My epiphany occurred as I sat in New York Theatre Workshop swaying to Bacharach’s melodies, silently mouthing the words to the 30 or so songs in the show and smiling at all the memories they evoked. For as I look back, Bacharach provided the “Mad Men” vibe to the soundtrack of my youth.
And director Steven Hoggett augments the aura with his trademark choreographed gestures—the flick of a wrist, a syncopated stomp—to underscore the subtext of each song.
I fall in the middle. I'm grateful to the show for reintroducing me to Bacharach and David but I did find parts of it to be a wee bit precious.
When the audience enters, the performers are already onstage, lounging on chairs and couches that have been suspended—for no discernible reason—on the walls of a set that’s been decked out to resemble a chic thrift shop. I kept worrying someone would fall as they clambered up and down for various numbers.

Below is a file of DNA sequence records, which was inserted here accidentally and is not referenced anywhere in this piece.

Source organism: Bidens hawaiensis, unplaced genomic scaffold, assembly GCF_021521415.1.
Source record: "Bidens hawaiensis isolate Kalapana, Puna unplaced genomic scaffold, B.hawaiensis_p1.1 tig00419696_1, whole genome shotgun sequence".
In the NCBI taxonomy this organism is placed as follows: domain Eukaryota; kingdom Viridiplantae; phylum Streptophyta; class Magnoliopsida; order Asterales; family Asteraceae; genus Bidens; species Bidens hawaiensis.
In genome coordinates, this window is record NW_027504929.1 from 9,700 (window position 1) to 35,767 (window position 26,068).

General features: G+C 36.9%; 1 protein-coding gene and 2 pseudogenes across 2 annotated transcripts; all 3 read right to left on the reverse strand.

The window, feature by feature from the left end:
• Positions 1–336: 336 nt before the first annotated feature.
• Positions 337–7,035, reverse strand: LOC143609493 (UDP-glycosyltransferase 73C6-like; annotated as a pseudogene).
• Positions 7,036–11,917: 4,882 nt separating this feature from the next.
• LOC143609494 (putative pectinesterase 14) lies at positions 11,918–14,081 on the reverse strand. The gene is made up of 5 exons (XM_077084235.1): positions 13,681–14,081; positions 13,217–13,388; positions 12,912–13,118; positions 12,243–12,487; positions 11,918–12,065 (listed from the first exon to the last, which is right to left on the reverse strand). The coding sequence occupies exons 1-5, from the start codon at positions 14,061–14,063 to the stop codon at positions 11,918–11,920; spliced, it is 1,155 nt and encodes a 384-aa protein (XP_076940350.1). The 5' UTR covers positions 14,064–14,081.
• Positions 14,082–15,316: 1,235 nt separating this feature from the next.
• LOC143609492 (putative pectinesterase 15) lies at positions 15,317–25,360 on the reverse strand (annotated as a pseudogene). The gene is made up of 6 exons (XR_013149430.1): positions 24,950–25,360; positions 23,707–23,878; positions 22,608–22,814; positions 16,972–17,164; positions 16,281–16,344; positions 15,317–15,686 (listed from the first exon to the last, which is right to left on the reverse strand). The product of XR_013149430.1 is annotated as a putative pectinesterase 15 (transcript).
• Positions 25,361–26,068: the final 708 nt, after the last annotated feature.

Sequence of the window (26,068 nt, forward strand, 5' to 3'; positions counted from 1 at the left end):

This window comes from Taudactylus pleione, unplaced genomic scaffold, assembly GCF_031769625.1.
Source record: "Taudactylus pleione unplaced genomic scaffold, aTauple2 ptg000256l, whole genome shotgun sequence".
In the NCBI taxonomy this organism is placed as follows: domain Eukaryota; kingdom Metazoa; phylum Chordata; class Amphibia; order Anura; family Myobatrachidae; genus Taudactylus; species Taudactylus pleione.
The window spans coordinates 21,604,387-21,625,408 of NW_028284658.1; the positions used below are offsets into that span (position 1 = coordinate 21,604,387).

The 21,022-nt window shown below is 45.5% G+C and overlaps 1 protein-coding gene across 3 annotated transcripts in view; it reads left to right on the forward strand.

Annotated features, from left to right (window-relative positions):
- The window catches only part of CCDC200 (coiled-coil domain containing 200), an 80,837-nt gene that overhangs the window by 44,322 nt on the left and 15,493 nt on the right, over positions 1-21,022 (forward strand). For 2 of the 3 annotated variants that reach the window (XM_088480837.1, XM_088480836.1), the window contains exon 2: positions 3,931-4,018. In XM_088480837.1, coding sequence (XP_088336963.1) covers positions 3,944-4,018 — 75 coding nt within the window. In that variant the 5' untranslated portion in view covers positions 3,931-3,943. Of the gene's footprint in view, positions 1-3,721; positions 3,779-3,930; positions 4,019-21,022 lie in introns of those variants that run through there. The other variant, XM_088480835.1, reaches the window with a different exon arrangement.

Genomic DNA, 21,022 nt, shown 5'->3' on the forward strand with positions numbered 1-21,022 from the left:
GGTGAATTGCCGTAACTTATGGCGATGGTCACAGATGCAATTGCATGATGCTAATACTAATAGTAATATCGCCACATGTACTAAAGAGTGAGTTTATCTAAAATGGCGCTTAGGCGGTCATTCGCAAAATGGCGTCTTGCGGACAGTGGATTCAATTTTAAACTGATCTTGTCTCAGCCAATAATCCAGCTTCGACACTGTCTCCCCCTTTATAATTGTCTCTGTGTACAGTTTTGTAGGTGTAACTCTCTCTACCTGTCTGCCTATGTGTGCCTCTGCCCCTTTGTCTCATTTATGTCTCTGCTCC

Still you’d have to be more of a grouch than I’m willing to be to naysay this affectionate tribute to old-style songwriting. I'm not sure it delivers on the promise of reimagining Bacharach but that may be because Bacharach's music is fine just as he originally imagined it.
And there's time for you to make up your own mind about that cause the show has been extended to Feb. 2. And if you go, stick around cause after the show the entire cast races outside (or at least they did before the frigid weather set in) to serenade audience members as they leave the theater.